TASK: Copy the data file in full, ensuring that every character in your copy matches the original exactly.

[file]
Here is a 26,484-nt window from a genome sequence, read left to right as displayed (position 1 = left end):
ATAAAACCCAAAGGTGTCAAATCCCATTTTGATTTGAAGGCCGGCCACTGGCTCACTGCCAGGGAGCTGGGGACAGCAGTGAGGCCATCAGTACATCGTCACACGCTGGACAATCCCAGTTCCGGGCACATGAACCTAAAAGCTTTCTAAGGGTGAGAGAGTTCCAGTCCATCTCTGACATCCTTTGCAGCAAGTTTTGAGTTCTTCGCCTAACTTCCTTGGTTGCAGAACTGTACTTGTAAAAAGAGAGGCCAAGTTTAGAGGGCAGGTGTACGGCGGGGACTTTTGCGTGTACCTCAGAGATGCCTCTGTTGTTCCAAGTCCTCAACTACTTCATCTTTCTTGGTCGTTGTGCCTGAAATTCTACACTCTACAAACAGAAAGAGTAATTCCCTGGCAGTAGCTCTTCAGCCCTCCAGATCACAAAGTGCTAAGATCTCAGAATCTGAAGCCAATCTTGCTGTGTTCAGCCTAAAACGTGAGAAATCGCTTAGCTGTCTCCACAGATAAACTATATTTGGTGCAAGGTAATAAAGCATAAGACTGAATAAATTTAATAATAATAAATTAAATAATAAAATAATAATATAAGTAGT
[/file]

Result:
Here is a 26,484-nt window from a genome sequence, read left to right as displayed (position 1 = left end):
ATAAAACCCAAAGGTGTCAAATCCCATTTTGATTTGAAGGCCGGCCACTGGCTCACTGCCAGGGAGCTGGGGACAGCAGTGAGGCCATCAGTACATCGTCACACGCTGGACAATCCCAGTTCCGGGCACATGAACCTAAAAGCTTTCTAAGGGTGAGAGAGTTCCAGTCCATCTCTGACATCCTTTGCAGCAAGTTTTGAGTTCTTCGCCTAACTTCCTTGGTTGCAGAACTGTACTTGTAAAAAGAGAGGCCAAGTTTAGAGGGCAGGTGTACGGCGGGGACTTTTGCGTGTACCTCAGAGATGCCTCTGTTGTTCCAAGTCCTCAACTACTTCATCTTTCTTGGTCGTTGTGCCTGAAATTCTACACTCTACAAACAGAAAGAGTAATTCCCTGGCAGTAGCTCTTCAGCCCTCCAGATCACAAAGTGCTAAGATCTCAGAATCTGAAGCCAATCTTGCTGTGTTCAGCCTAAAACGTGAGAAATCGCTTAGCTGTCTCCACAGATAAACTATATTTGGTGCAAGGTAATAAAGCATAAGACTGAATAAATTTAATAATAATAAATTAAATAATAAAATAATAATATAAGTAGT